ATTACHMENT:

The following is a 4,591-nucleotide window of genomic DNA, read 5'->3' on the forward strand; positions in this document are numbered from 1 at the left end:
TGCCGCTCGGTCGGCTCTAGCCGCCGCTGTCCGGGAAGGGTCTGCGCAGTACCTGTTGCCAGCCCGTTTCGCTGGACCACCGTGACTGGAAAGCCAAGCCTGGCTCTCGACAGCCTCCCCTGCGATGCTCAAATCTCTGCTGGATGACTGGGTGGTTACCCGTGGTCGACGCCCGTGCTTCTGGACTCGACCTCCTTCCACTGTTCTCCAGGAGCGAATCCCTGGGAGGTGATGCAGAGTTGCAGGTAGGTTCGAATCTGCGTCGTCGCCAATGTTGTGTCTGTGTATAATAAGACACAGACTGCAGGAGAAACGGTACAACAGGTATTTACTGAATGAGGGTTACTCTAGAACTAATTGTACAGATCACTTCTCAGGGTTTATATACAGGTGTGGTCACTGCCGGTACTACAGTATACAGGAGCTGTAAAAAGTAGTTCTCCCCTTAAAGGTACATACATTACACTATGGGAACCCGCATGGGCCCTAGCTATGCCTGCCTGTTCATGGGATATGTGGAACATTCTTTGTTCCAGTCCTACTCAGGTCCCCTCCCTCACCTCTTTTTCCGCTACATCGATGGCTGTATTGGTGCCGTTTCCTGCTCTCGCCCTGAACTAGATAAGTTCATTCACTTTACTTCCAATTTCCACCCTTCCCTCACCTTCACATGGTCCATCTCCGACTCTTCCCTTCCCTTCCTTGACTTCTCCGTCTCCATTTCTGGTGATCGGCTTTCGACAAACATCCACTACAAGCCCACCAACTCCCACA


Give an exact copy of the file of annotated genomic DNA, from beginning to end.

The following is a 4,591-nucleotide window of genomic DNA, read 5'->3' on the forward strand; positions in this document are numbered from 1 at the left end:
TGCCGCTCGGTCGGCTCTAGCCGCCGCTGTCCGGGAAGGGTCTGCGCAGTACCTGTTGCCAGCCCGTTTCGCTGGACCACCGTGACTGGAAAGCCAAGCCTGGCTCTCGACAGCCTCCCCTGCGATGCTCAAATCTCTGCTGGATGACTGGGTGGTTACCCGTGGTCGACGCCCGTGCTTCTGGACTCGACCTCCTTCCACTGTTCTCCAGGAGCGAATCCCTGGGAGGTGATGCAGAGTTGCAGGTAGGTTCGAATCTGCGTCGTCGCCAATGTTGTGTCTGTGTATAATAAGACACAGACTGCAGGAGAAACGGTACAACAGGTATTTACTGAATGAGGGTTACTCTAGAACTAATTGTACAGATCACTTCTCAGGGTTTATATACAGGTGTGGTCACTGCCGGTACTACAGTATACAGGAGCTGTAAAAAGTAGTTCTCCCCTTAAAGGTACATACATTACACTATGGGAACCCGCATGGGCCCTAGCTATGCCTGCCTGTTCATGGGATATGTGGAACATTCTTTGTTCCAGTCCTACTCAGGTCCCCTCCCTCACCTCTTTTTCCGCTACATCGATGGCTGTATTGGTGCCGTTTCCTGCTCTCGCCCTGAACTAGATAAGTTCATTCACTTTACTTCCAATTTCCACCCTTCCCTCACCTTCACATGGTCCATCTCCGACTCTTCCCTTCCCTTCCTTGACTTCTCCGTCTCCATTTCTGGTGATCGGCTTTCGACAAACATCCACTACAAGCCCACCAACTCCCACA